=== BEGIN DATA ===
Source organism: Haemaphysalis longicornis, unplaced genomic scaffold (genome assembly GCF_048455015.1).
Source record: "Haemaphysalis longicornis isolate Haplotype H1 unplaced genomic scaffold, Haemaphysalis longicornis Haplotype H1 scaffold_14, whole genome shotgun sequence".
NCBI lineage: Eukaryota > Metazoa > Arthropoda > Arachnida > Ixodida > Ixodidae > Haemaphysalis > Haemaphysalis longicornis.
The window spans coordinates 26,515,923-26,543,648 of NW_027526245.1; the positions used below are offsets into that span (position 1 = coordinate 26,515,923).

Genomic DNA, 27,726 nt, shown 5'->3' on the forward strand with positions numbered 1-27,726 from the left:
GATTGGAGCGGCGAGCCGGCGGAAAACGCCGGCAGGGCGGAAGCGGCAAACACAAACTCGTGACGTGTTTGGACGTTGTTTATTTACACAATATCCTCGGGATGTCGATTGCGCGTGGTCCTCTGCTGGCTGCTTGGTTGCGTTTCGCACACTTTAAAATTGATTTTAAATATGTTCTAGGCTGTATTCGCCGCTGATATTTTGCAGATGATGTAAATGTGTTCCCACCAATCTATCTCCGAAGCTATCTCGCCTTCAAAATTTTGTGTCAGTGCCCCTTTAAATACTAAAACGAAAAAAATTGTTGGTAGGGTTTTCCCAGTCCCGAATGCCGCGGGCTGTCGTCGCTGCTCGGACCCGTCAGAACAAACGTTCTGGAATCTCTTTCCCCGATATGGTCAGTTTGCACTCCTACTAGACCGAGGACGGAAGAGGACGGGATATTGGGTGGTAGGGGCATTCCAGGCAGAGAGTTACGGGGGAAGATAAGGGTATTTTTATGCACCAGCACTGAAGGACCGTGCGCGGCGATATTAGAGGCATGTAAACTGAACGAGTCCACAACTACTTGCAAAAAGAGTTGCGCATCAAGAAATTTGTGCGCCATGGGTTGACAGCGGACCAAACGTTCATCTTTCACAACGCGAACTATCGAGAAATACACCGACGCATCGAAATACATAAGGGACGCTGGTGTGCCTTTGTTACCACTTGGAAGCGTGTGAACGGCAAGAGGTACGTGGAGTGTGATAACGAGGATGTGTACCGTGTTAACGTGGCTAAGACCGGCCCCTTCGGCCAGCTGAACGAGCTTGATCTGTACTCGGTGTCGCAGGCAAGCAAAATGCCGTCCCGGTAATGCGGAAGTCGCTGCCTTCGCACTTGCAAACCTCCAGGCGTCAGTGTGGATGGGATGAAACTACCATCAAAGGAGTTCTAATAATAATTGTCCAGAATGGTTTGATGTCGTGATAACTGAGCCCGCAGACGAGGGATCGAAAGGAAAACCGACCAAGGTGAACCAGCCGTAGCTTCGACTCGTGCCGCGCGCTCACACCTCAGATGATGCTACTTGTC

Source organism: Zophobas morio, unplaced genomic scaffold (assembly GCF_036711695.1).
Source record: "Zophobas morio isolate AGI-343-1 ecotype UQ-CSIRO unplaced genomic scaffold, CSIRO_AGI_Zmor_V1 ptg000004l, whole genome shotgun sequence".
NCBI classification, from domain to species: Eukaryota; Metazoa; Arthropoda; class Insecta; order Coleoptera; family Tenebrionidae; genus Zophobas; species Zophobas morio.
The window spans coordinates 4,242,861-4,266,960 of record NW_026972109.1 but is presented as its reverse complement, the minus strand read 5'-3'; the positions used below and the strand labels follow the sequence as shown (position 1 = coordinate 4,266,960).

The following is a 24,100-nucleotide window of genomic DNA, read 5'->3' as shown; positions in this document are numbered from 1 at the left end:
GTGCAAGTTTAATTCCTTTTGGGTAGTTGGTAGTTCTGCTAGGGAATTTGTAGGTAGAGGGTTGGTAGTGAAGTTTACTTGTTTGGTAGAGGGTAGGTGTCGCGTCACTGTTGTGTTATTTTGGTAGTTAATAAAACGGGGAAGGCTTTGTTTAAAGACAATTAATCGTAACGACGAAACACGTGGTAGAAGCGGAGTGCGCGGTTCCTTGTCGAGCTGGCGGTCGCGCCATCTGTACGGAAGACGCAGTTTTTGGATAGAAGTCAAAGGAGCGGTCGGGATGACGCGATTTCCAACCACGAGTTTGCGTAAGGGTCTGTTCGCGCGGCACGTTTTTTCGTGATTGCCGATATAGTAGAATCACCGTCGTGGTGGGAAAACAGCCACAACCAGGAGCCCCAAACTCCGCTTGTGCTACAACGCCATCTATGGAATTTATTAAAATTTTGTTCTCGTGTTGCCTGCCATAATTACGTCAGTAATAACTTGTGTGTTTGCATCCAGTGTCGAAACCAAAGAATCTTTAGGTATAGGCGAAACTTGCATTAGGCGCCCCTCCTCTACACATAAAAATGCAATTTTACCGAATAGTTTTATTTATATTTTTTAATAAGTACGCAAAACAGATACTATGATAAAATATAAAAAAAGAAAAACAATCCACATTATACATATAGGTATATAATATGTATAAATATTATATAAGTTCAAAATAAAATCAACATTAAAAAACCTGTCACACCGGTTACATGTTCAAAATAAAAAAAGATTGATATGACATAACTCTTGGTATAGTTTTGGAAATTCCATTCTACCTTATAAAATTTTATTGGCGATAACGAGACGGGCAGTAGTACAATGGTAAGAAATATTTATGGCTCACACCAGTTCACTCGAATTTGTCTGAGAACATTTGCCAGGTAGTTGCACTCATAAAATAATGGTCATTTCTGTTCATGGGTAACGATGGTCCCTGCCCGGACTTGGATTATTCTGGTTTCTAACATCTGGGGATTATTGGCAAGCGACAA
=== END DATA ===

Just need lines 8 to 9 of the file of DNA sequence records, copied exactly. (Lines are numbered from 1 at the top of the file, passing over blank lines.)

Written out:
Source record: "Zophobas morio isolate AGI-343-1 ecotype UQ-CSIRO unplaced genomic scaffold, CSIRO_AGI_Zmor_V1 ptg000004l, whole genome shotgun sequence".
NCBI classification, from domain to species: Eukaryota; Metazoa; Arthropoda; class Insecta; order Coleoptera; family Tenebrionidae; genus Zophobas; species Zophobas morio.